According to news sources and media interviews with public figures in office, the next stage will take shape through a dialogue committee that convenes abroad. This committee comprises representatives from the HoR, the High Council of State, and other figures invited by the UNSMIL. Its meeting follows many other meetings that took place in various capitals and after reaching understandings between members of the HoR, the High Council of State, and other figures. These understandings rely mainly on the following: The Skhirat Agreement, the Berlin Conference outcomes, and the Cairo Declaration.

Through the available information on the media, the outlook may be as follows:

1-The division of Libya into three regions each represented by members of the HoR and the State Council (chosen by both houses) and other figures (from the same region) selected by the UNSMIL.

2-The tripartite presidential council: the representatives of each region choose a member of a new presidential council consisting of three members from each region who will choose the president from among themselves (the selection mechanism of the president is unknown).

3-The government: it is independent from the Presidential Council. Each region chooses a deputy prime minister. The Presidential Council names the head of government who will not be from the same region as the president of the Presidential Council. The prime minister and his deputies select the members of the government. Ministries will be distributed among the regions, including the sovereign ministries rumored to be equally distributed.

4-Duration of the transitional period: 18 months, extendable for other six months.

5-During this period, a constitutional base for future elections will be established and an electoral law will be enacted

Thus, Libya is entering a new transitional phase based on a regional division and characterized by quotas. Offices will be allocated and occupied regionally. The Libyans sit at the dialogue table divided into three groups. Each group is concerned with choosing whoever represents the “region” and its interests, which will eclipse the general Libyan interest that has been the main priority since the establishment of the state of Libya.

EVALUATING THE EXPECTED PROPOSAL

This opinion is mainly an attempt to understand, stimulate discussion, prepare for the next stage, and absorb what has transpired from Bouznika, Montreux, and Cairo, and what may be prepared in the coming period. The bottom line is not the dialogue per se, but an attempt to understand, anticipate what may happen, and prepare for the future. What our country has gone through since 2014, the deviation of the national democratic path towards the internationally sponsored path of “selection and appointment” on behalf of the Libyans, the policy of imposing fait accompli through UN Security Council resolutions, and turning the national democratic legitimacy into “international legitimacy” without a local and national cover based on international recognition, should be a motivation for us to learn from the previous experiences, come up with results and lessons, and avoid mistakes.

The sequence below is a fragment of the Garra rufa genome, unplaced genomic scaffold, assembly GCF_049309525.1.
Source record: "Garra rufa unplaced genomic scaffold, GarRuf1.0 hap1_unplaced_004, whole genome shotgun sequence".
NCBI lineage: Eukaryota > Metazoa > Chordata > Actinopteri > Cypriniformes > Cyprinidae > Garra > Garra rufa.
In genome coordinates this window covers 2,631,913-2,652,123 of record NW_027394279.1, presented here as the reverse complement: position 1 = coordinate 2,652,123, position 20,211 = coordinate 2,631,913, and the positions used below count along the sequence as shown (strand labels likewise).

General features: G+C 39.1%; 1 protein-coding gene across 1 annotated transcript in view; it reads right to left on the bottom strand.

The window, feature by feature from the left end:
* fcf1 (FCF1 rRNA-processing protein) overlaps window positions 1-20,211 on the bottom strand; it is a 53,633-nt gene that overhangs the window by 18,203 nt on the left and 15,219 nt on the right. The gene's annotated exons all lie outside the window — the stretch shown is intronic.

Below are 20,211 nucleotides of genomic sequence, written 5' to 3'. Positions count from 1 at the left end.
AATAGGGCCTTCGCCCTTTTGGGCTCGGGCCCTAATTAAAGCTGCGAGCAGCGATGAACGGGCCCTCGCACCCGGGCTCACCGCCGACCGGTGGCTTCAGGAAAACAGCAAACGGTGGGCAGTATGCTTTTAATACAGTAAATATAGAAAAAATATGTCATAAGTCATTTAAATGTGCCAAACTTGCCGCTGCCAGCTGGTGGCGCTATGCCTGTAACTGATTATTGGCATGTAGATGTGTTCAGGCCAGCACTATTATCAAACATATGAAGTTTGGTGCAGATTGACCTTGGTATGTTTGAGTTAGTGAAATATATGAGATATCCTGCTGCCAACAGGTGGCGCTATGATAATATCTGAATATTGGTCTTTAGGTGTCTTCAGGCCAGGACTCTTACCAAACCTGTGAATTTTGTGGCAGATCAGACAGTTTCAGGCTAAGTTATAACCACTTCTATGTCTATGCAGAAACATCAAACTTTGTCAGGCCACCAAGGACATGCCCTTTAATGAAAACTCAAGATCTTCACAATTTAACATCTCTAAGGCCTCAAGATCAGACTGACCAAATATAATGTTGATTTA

Consultations at Montreux in Switzerland under the auspices of the Centre for Humanitarian Dialogue and in the presence of UNSMIL

More importantly, we must not go through cloned and uncalculated new political experiences and adventures that depend on adjustments and compromises lest we should relapse every time and enter one tunnel after another. However, it seems that what is expected is not that, namely it is the adoption, by direct force, of the regional quota system that will depend on regions and reinforce regionalism, tribalism and conflict. Its mechanism will be buying loyalties, relying on foreign advocacy, and exerting pressure.

NOTES

1-The starting point is not correct. There is no Libyan legislation that divides Libya into three regions. The third amendment to the Constitutional Declaration stipulated “elections” similar to the Sixty-member Committee of 1951. There is a big difference between elections and appointment. The elections rely on electoral constituencies and an electoral system in the core of electoral legislation based on “the individual, list, or other candidate” and a constitution. Appointment, as stated, relies on regional quotas based on political alignment that stems from non-national documents and declarations that have no constitutional basis.

2-The proposal is at odds with the norm in government systems. It does not even fall within the rules of the federal system, including what Libya knew historically in the 1951 Constitution before its amendment. The federal system relies on two levels, the first is state unity, which is the federal government, and the second the provincial level. In the proposed system, there is a quota division on one level that mixes the two levels. Thus, it is nothing but a pure quota system that has no basis in the customary government systems, sows differences, and fuels fragmentation of the cohesion of the state as an entity.